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Hello!

"Wow Amazing Colorful, It's Magic!" "No, This is Science!"

Today with this tutorial you can learn easy way to create pH indicator with red cabbage!

This fantastic vegetable has good property for indicate with different colours the type of pH solution, red when the liquid is acid (pH low, like vinegar) and green or blue when alcaline (pH 14, like Sodium hydroxide). This proprerty is due to a pigment inside the juice: the anthocyanins

For make this instructables you need only the red cabbage and a source of heat for extract the juice.

If you prefer The video check it HERE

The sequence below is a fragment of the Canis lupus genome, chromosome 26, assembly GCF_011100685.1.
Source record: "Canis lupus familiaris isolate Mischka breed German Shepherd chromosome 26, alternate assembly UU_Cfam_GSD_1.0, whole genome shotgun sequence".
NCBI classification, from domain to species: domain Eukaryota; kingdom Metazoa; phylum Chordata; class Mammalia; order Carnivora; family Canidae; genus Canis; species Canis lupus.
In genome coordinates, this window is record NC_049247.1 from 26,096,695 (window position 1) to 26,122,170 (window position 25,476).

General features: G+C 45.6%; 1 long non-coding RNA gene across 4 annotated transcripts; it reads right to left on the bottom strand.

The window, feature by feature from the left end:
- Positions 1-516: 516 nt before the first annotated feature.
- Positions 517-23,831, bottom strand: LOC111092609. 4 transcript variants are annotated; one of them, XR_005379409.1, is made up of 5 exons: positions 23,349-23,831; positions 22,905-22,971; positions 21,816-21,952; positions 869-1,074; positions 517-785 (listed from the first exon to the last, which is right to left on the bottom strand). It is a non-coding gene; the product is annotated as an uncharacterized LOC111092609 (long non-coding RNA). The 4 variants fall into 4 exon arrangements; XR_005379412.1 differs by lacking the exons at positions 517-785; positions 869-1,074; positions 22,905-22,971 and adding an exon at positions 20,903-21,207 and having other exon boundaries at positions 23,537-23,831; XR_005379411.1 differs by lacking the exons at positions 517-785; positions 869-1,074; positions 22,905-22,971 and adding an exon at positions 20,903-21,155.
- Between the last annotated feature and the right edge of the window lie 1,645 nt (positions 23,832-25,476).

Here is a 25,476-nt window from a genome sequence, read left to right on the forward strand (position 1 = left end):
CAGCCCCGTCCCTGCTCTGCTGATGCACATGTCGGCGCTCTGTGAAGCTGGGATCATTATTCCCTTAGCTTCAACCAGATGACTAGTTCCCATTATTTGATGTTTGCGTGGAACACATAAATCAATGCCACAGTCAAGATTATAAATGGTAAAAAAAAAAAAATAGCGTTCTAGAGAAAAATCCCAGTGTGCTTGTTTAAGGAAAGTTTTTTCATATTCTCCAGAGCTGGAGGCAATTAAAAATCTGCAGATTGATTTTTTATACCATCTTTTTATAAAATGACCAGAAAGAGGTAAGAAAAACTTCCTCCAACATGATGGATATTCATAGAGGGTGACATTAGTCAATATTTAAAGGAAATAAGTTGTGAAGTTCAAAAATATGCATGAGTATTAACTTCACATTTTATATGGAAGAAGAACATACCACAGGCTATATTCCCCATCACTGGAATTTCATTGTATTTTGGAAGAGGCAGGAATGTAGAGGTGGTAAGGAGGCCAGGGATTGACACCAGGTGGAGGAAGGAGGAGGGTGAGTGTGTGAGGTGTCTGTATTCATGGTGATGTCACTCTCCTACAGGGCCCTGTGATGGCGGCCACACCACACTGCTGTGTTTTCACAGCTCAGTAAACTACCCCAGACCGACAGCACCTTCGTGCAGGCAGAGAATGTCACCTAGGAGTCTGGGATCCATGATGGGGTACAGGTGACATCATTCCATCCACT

Step 1: Start!

Grab a chopping board and cut the Cabbage in tiny piece, this help the juice to get out in the next step, after, put all product in a pan

Step 2: Start to Boil

You only add 1 liter of tap water with your red cabbage and place the pan on the source of heat.
When the water start to boil you can see the water becames dark purple, now you can stop the heat and remove the pan from the fire.

Step 3: Filter

Remove all solid part from the liquid and after filter with a strainer.
You can see a very dark purple, but for regular use you need to dilute with the water, this is the neutral indicator. There is different type of cabbage and the color can change of dark or light , for my perfect indicator I have diluted with 1/3 part of concentrate indicator and 2/3 part of tap water and obtained light purple color

Step 4: Test It!

Ok now the best part of tutorial! the test.
For make this you only need different type of product:
Vinegar PH acid
Lemon juice PH acid
Baking Soda PH alcaline
Ammonia PH alcaline